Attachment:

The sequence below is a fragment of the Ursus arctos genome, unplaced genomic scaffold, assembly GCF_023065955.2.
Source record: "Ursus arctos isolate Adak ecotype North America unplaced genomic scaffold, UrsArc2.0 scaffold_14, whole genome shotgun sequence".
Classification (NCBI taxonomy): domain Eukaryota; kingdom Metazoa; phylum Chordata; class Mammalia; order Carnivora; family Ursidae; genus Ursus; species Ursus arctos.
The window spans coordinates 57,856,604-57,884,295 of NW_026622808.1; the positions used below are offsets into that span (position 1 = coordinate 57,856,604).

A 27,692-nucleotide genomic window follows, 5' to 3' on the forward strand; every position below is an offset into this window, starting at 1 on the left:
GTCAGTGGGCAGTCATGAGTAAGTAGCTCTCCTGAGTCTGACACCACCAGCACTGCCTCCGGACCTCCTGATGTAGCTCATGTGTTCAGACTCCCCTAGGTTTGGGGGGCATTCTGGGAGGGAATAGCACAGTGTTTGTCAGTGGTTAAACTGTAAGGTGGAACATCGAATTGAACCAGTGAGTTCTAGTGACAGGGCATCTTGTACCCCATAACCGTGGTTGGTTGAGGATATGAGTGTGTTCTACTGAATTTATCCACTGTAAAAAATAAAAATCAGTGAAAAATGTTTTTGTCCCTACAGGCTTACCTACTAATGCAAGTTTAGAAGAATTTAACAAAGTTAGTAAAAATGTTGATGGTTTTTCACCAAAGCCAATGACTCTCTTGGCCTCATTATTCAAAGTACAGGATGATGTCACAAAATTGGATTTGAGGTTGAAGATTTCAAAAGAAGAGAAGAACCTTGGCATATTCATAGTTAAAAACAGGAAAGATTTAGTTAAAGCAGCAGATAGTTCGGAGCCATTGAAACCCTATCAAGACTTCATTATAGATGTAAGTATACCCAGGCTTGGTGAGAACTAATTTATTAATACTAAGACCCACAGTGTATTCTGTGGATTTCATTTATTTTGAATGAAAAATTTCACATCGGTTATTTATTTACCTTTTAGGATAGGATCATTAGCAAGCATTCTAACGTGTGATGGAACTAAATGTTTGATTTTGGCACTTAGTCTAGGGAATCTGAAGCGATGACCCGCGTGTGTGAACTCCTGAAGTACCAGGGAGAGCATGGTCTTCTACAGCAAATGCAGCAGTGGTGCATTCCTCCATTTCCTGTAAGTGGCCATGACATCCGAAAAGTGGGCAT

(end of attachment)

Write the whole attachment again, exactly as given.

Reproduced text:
The sequence below is a fragment of the Ursus arctos genome, unplaced genomic scaffold, assembly GCF_023065955.2.
Source record: "Ursus arctos isolate Adak ecotype North America unplaced genomic scaffold, UrsArc2.0 scaffold_14, whole genome shotgun sequence".
Classification (NCBI taxonomy): domain Eukaryota; kingdom Metazoa; phylum Chordata; class Mammalia; order Carnivora; family Ursidae; genus Ursus; species Ursus arctos.
The window spans coordinates 57,856,604-57,884,295 of NW_026622808.1; the positions used below are offsets into that span (position 1 = coordinate 57,856,604).

A 27,692-nucleotide genomic window follows, 5' to 3' on the forward strand; every position below is an offset into this window, starting at 1 on the left:
GTCAGTGGGCAGTCATGAGTAAGTAGCTCTCCTGAGTCTGACACCACCAGCACTGCCTCCGGACCTCCTGATGTAGCTCATGTGTTCAGACTCCCCTAGGTTTGGGGGGCATTCTGGGAGGGAATAGCACAGTGTTTGTCAGTGGTTAAACTGTAAGGTGGAACATCGAATTGAACCAGTGAGTTCTAGTGACAGGGCATCTTGTACCCCATAACCGTGGTTGGTTGAGGATATGAGTGTGTTCTACTGAATTTATCCACTGTAAAAAATAAAAATCAGTGAAAAATGTTTTTGTCCCTACAGGCTTACCTACTAATGCAAGTTTAGAAGAATTTAACAAAGTTAGTAAAAATGTTGATGGTTTTTCACCAAAGCCAATGACTCTCTTGGCCTCATTATTCAAAGTACAGGATGATGTCACAAAATTGGATTTGAGGTTGAAGATTTCAAAAGAAGAGAAGAACCTTGGCATATTCATAGTTAAAAACAGGAAAGATTTAGTTAAAGCAGCAGATAGTTCGGAGCCATTGAAACCCTATCAAGACTTCATTATAGATGTAAGTATACCCAGGCTTGGTGAGAACTAATTTATTAATACTAAGACCCACAGTGTATTCTGTGGATTTCATTTATTTTGAATGAAAAATTTCACATCGGTTATTTATTTACCTTTTAGGATAGGATCATTAGCAAGCATTCTAACGTGTGATGGAACTAAATGTTTGATTTTGGCACTTAGTCTAGGGAATCTGAAGCGATGACCCGCGTGTGTGAACTCCTGAAGTACCAGGGAGAGCATGGTCTTCTACAGCAAATGCAGCAGTGGTGCATTCCTCCATTTCCTGTAAGTGGCCATGACATCCGAAAAGTGGGCAT